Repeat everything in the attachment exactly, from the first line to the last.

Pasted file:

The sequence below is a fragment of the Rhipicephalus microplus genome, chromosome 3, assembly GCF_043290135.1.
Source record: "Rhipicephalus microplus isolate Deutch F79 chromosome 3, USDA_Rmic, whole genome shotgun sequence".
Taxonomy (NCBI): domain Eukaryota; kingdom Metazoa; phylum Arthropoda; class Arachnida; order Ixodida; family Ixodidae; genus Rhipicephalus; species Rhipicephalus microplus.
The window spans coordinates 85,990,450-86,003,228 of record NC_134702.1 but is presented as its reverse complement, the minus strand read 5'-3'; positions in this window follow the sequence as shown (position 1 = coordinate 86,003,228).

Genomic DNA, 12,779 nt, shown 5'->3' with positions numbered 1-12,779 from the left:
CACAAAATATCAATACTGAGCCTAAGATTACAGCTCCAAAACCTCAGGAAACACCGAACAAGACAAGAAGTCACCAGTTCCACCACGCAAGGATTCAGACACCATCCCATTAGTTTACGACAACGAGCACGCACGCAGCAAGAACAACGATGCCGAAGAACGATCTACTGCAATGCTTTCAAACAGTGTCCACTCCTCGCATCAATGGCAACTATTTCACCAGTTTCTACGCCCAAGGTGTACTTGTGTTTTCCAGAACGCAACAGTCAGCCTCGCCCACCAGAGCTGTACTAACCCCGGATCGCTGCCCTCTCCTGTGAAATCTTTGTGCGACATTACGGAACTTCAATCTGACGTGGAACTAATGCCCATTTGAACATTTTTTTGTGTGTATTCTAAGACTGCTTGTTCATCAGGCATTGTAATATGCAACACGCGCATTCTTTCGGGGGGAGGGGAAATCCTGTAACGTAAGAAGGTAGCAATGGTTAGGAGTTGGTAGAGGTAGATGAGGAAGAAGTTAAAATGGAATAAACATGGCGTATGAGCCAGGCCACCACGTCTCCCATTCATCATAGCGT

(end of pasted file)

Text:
The sequence below is a fragment of the Rhipicephalus microplus genome, chromosome 3, assembly GCF_043290135.1.
Source record: "Rhipicephalus microplus isolate Deutch F79 chromosome 3, USDA_Rmic, whole genome shotgun sequence".
Taxonomy (NCBI): domain Eukaryota; kingdom Metazoa; phylum Arthropoda; class Arachnida; order Ixodida; family Ixodidae; genus Rhipicephalus; species Rhipicephalus microplus.
The window spans coordinates 85,990,450-86,003,228 of record NC_134702.1 but is presented as its reverse complement, the minus strand read 5'-3'; positions in this window follow the sequence as shown (position 1 = coordinate 86,003,228).

Genomic DNA, 12,779 nt, shown 5'->3' with positions numbered 1-12,779 from the left:
CACAAAATATCAATACTGAGCCTAAGATTACAGCTCCAAAACCTCAGGAAACACCGAACAAGACAAGAAGTCACCAGTTCCACCACGCAAGGATTCAGACACCATCCCATTAGTTTACGACAACGAGCACGCACGCAGCAAGAACAACGATGCCGAAGAACGATCTACTGCAATGCTTTCAAACAGTGTCCACTCCTCGCATCAATGGCAACTATTTCACCAGTTTCTACGCCCAAGGTGTACTTGTGTTTTCCAGAACGCAACAGTCAGCCTCGCCCACCAGAGCTGTACTAACCCCGGATCGCTGCCCTCTCCTGTGAAATCTTTGTGCGACATTACGGAACTTCAATCTGACGTGGAACTAATGCCCATTTGAACATTTTTTTGTGTGTATTCTAAGACTGCTTGTTCATCAGGCATTGTAATATGCAACACGCGCATTCTTTCGGGGGGAGGGGAAATCCTGTAACGTAAGAAGGTAGCAATGGTTAGGAGTTGGTAGAGGTAGATGAGGAAGAAGTTAAAATGGAATAAACATGGCGTATGAGCCAGGCCACCACGTCTCCCATTCATCATAGCGT